I was a little too tall, could’ve used a few pounds
Tight pants points hardly renown
She was a black haired beauty with big dark eyes
And points all her own sitting way up high
Way up firm and high
Out past the cornfields where the woods got heavy
Out in the back seat of my ‘60 Chevy
Workin’ on mysteries without any clues
Workin’ on our night moves
Trying’ to make some front page drive-in news
Workin’ on our night moves in the summertime
In the sweet summertime
When I think back to that magical summer of 1977, all I can think is what a great time to be alive. The Vietnam War was over, and anything seemed possible. Fleetwood Mac was dominating the airwaves with their Rumours album and an interesting space movie called Star Wars hit the theaters in late May. The song Night Moves by Bob Seger was my song of the summer of ’77. Takes me back every time I hear it. Oh, the sweet summertime.
The Royals had finally pushed aside the hated Oakland A’s the summer before and over the winter had shored up their lineup by acquiring catcher Darrell Porter and pitcher Jim Colburn from the Milwaukee Brewers in exchange for Jim Wohlford, Bob McClure and George Brett’s running buddy Jamie Quirk. The deal ended up being a heist for the Royals as Porter put together four outstanding seasons. The trio of Porter, George Brett and Hal McRae became a three-headed, hard charging monster for the Royals. Colborn, despite only playing one full season in Kansas City, solidified an already strong starting rotation.
Colborn made his debut in the 1969 season with the Chicago Cubs, and had been something of a middling pitcher prior to his arrival in Kansas City. Up to that point he’d had a career record of 61-62 with a 3.67 ERA. He’d had exactly one season of note and that was 1973, when he became the first Milwaukee Brewer pitcher to win 20 games. He also made his only All-Star team that summer. In that 1973 season he had thrown a one-hitter at the Texas Rangers.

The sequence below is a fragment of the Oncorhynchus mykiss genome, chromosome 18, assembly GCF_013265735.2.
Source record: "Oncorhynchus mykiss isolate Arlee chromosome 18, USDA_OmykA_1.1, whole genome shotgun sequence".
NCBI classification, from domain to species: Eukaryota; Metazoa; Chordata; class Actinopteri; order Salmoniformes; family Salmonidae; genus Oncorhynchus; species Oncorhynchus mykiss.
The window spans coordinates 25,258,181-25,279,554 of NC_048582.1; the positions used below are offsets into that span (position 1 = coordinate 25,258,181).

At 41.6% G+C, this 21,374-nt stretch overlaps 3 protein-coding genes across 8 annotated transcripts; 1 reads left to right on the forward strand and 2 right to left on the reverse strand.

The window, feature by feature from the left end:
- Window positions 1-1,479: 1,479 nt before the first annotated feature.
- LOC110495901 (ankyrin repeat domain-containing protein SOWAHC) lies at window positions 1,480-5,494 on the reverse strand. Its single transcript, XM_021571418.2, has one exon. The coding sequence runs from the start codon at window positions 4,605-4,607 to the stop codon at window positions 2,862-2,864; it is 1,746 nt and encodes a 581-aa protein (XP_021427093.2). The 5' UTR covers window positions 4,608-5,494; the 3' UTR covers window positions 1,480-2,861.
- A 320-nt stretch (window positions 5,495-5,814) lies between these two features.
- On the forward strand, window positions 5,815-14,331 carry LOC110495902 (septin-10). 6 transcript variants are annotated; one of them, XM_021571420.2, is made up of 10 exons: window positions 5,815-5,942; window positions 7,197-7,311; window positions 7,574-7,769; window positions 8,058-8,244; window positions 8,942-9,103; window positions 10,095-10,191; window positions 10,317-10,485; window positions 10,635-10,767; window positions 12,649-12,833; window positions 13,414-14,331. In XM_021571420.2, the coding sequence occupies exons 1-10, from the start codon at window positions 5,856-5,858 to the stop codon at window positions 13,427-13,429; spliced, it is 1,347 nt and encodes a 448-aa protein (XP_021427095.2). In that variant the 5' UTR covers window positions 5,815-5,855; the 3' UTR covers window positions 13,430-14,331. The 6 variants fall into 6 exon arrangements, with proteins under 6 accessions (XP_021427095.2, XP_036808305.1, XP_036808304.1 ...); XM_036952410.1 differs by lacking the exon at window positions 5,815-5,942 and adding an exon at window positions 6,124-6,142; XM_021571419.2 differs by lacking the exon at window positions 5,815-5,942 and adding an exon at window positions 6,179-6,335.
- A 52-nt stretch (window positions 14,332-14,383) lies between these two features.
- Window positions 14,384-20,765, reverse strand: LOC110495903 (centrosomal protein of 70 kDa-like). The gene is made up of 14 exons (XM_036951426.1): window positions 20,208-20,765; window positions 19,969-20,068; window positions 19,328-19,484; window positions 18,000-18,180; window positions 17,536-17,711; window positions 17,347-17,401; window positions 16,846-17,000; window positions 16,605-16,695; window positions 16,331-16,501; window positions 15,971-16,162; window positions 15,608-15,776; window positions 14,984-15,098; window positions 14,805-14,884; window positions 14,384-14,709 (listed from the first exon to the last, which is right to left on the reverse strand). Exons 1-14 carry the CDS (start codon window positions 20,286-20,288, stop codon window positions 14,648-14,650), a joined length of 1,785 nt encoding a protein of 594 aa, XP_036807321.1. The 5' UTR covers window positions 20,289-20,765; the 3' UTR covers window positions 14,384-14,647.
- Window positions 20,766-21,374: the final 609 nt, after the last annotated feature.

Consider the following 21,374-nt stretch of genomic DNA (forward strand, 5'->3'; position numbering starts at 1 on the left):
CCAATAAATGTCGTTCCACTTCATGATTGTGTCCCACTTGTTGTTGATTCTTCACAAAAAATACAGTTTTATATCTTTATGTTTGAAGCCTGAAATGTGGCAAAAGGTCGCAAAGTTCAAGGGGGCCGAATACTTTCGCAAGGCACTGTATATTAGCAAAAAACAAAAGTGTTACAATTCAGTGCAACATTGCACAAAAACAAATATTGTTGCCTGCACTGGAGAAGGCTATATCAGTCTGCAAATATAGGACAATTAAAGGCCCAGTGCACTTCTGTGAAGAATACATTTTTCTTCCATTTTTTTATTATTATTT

After being dealt to Kansas City, Colborn was only 4-3 when he took the mound against Texas on the Saturday evening of May 14. The Rangers had a formidable lineup of big bats, guys like Claudell Washington, Bert Campaneris, Mike Hargrove, Willie Horton, Toby Harrah, Jim Sundberg and Juan Beniquez. The Royals came into the game with a record of 16-15, four games back of the division lead. Despite their slow start, 29,978 fans came out to Royals Stadium that night.
The Royals started an eclectic lineup that evening: Hal McRae in left, Tom Poquette in right and Al Cowens manning centerfield while Amos Otis was out with an injury. Pete LaCock was playing first while John Mayberry had the night off. George Brett was also injured, which meant that 38-year-old warhorse Cookie Rojas started at third base.
Colborn got off to a hot start, retiring the first 14 Rangers in a row, before he hit Toby Harrah with a pitch in the fifth inning. Poquette made two sparkling plays, back-to-back in right field. With two outs in the first, he sprinted deep into the right-center gap to rob Mike Hargrove of a hit. Leading off the second, former Detroit Tiger Willie Horton laced a ball to deep right that drove Poquette against the wall before he made the catch.